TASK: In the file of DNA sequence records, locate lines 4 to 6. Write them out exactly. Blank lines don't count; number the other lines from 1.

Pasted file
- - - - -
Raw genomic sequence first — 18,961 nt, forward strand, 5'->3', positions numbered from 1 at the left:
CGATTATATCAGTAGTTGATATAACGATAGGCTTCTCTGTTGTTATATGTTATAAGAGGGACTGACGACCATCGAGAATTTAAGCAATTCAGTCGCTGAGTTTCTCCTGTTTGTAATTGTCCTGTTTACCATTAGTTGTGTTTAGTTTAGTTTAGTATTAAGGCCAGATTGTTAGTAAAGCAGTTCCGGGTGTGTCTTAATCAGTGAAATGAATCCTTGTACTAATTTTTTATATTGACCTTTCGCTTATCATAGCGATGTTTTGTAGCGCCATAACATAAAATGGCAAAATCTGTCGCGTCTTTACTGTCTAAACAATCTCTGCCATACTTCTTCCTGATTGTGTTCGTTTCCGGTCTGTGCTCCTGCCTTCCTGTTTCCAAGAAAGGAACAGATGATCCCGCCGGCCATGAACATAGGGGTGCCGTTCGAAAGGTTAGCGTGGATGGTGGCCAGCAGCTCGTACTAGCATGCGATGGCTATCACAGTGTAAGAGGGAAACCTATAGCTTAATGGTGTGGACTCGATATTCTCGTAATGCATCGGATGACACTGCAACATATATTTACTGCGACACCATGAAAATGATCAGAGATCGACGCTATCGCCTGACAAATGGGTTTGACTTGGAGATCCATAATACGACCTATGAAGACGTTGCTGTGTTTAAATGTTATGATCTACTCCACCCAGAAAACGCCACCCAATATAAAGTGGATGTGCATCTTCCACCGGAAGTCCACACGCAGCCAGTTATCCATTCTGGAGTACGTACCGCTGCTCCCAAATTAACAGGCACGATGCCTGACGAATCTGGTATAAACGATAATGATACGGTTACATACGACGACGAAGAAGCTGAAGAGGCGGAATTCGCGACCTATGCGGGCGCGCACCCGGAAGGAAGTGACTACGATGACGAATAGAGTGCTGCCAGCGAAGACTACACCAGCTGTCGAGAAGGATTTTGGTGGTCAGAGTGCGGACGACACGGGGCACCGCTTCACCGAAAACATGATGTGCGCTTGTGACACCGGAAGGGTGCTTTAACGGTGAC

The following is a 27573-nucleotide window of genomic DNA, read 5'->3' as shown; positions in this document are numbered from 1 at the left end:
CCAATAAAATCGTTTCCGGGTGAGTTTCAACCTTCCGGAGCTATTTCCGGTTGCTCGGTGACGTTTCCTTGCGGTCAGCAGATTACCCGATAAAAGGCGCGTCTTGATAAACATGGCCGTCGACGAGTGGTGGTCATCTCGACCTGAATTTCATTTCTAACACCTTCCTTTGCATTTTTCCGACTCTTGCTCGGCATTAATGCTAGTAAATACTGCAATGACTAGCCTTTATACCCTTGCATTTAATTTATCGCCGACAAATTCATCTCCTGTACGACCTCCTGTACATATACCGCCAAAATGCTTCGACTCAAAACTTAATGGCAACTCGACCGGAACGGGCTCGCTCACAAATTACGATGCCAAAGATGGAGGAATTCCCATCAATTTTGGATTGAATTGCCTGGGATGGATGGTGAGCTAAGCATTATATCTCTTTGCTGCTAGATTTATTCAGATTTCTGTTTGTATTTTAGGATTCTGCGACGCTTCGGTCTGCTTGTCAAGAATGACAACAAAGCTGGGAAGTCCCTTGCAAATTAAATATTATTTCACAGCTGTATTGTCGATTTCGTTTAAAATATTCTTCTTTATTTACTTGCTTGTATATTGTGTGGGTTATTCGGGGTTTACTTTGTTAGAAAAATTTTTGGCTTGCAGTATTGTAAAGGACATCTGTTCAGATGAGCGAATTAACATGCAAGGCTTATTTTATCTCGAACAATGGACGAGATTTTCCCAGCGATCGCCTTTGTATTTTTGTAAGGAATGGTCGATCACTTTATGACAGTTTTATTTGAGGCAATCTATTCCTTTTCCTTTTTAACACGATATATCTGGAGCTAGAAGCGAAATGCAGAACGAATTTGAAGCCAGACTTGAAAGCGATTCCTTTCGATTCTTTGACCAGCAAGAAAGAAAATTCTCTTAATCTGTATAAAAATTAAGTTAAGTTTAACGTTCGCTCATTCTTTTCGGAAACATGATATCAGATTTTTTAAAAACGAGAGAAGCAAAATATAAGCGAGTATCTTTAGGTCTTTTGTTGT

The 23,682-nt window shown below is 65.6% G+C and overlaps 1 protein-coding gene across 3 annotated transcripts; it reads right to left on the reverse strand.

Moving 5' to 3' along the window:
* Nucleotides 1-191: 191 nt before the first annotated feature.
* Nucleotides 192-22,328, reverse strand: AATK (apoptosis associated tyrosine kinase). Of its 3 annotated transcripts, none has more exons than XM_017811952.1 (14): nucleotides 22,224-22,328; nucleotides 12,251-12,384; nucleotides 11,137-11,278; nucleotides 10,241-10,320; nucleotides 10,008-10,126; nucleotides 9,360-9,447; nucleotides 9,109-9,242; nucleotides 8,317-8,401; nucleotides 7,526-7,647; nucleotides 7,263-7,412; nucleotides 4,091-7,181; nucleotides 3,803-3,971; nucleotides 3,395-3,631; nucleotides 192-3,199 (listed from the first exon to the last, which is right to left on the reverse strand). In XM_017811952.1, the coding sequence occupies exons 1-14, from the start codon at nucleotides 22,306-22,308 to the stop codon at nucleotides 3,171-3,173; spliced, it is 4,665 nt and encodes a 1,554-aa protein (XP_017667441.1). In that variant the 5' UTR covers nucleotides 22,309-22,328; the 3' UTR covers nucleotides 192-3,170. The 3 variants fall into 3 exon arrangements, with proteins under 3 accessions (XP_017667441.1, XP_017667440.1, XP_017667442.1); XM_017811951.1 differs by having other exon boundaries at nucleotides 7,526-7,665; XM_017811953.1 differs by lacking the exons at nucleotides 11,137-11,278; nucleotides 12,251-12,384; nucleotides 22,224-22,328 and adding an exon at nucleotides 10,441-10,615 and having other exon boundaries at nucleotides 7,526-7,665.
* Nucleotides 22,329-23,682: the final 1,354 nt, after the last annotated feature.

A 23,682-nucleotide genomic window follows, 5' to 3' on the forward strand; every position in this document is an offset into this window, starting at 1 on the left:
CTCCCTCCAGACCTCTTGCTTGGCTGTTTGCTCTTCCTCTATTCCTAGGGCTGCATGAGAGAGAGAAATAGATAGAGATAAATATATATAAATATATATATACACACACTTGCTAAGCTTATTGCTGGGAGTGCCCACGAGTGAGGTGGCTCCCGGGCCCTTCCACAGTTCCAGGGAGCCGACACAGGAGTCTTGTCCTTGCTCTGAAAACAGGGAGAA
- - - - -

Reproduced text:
CCAATAAAATCGTTTCCGGGTGAGTTTCAACCTTCCGGAGCTATTTCCGGTTGCTCGGTGACGTTTCCTTGCGGTCAGCAGATTACCCGATAAAAGGCGCGTCTTGATAAACATGGCCGTCGACGAGTGGTGGTCATCTCGACCTGAATTTCATTTCTAACACCTTCCTTTGCATTTTTCCGACTCTTGCTCGGCATTAATGCTAGTAAATACTGCAATGACTAGCCTTTATACCCTTGCATTTAATTTATCGCCGACAAATTCATCTCCTGTACGACCTCCTGTACATATACCGCCAAAATGCTTCGACTCAAAACTTAATGGCAACTCGACCGGAACGGGCTCGCTCACAAATTACGATGCCAAAGATGGAGGAATTCCCATCAATTTTGGATTGAATTGCCTGGGATGGATGGTGAGCTAAGCATTATATCTCTTTGCTGCTAGATTTATTCAGATTTCTGTTTGTATTTTAGGATTCTGCGACGCTTCGGTCTGCTTGTCAAGAATGACAACAAAGCTGGGAAGTCCCTTGCAAATTAAATATTATTTCACAGCTGTATTGTCGATTTCGTTTAAAATATTCTTCTTTATTTACTTGCTTGTATATTGTGTGGGTTATTCGGGGTTTACTTTGTTAGAAAAATTTTTGGCTTGCAGTATTGTAAAGGACATCTGTTCAGATGAGCGAATTAACATGCAAGGCTTATTTTATCTCGAACAATGGACGAGATTTTCCCAGCGATCGCCTTTGTATTTTTGTAAGGAATGGTCGATCACTTTATGACAGTTTTATTTGAGGCAATCTATTCCTTTTCCTTTTTAACACGATATATCTGGAGCTAGAAGCGAAATGCAGAACGAATTTGAAGCCAGACTTGAAAGCGATTCCTTTCGATTCTTTGACCAGCAAGAAAGAAAATTCTCTTAATCTGTATAAAAATTAAGTTAAGTTTAACGTTCGCTCATTCTTTTCGGAAACATGATATCAGATTTTTTAAAAACGAGAGAAGCAAAATATAAGCGAGTATCTTTAGGTCTTTTGTTGT

The 23,682-nt window shown below is 65.6% G+C and overlaps 1 protein-coding gene across 3 annotated transcripts; it reads right to left on the reverse strand.

Moving 5' to 3' along the window: